• the organisation’s capacity
  • whether the individual acknowledged and agreed to undertake the particular risk
  • the cost and difficulty of taking precautionary measures
  • the extent of the potential risk to the individual
  • the seriousness of any likely injury
  • how much the organisation knew about the risks involved
  • industry standards
  • whether the organisation held itself out as an expert in the advice that it gave.

When making these decisions, courts will also consider whether:

  • taking precautions against a risk, in line with a duty of care, could prevent a desirable activity from being undertaken or discourage persons from trying to bring about a desirable outcome.
  • a defendant was doing something for the benefit of society, such as volunteering, organising an event or clearing snow
  • a defendant demonstrated a responsible approach towards protecting the safety or interests of others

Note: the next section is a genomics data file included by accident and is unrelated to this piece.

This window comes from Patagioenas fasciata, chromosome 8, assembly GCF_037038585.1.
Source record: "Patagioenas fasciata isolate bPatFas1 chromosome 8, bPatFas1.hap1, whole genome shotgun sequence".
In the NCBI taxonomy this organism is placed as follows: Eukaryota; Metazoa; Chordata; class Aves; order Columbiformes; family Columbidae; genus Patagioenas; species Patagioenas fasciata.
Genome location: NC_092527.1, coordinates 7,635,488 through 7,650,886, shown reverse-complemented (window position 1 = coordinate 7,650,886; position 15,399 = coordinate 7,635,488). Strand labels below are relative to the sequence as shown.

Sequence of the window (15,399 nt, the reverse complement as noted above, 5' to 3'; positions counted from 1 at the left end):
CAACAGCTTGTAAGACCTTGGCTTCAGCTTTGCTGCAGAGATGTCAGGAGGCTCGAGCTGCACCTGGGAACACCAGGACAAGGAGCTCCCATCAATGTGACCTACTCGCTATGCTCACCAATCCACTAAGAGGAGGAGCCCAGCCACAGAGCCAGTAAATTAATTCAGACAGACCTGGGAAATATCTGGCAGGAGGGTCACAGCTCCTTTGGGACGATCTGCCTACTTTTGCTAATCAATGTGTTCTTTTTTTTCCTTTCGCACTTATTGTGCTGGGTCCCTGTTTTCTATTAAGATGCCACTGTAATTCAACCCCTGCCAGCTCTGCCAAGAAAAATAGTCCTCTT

• a defendant was acting heroically by intervening in an emergency to help someone in danger.

These considerations help to ensure that negligence claims are reviewed fairly.

If a claimant is successful in claiming the organisation was negligent, they’ll usually seek financial compensation.

Key examples of legislation involved in demonstrating a breach of duty of care

This act states that, when determining whether a duty of care has been breached, courts must consider whether:

  • the alleged negligence or breach of statutory duty occurred when the defendant was acting for the benefit of society or any of its members